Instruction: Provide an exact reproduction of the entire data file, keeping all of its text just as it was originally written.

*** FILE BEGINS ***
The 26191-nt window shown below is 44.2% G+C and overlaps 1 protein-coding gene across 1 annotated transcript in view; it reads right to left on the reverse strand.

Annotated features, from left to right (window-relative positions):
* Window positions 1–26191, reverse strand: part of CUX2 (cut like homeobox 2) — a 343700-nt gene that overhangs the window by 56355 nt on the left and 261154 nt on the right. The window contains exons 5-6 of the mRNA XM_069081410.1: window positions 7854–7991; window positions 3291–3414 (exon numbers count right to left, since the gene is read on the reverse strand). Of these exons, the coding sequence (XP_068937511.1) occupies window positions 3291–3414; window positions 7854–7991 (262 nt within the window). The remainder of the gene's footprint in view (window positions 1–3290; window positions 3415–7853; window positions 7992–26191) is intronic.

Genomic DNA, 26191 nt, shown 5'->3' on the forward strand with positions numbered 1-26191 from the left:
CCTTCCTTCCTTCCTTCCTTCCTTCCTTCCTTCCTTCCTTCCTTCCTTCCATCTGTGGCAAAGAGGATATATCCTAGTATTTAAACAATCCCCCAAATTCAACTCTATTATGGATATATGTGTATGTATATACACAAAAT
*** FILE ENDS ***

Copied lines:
The 26191-nt window shown below is 44.2% G+C and overlaps 1 protein-coding gene across 1 annotated transcript in view; it reads right to left on the reverse strand.

Annotated features, from left to right (window-relative positions):
* Window positions 1–26191, reverse strand: part of CUX2 (cut like homeobox 2) — a 343700-nt gene that overhangs the window by 56355 nt on the left and 261154 nt on the right. The window contains exons 5-6 of the mRNA XM_069081410.1: window positions 7854–7991; window positions 3291–3414 (exon numbers count right to left, since the gene is read on the reverse strand). Of these exons, the coding sequence (XP_068937511.1) occupies window positions 3291–3414; window positions 7854–7991 (262 nt within the window). The remainder of the gene's footprint in view (window positions 1–3290; window positions 3415–7853; window positions 7992–26191) is intronic.

Genomic DNA, 26191 nt, shown 5'->3' on the forward strand with positions numbered 1-26191 from the left:
CCTTCCTTCCTTCCTTCCTTCCTTCCTTCCTTCCTTCCTTCCTTCCTTCCATCTGTGGCAAAGAGGATATATCCTAGTATTTAAACAATCCCCCAAATTCAACTCTATTATGGATATATGTGTATGTATATACACAAAAT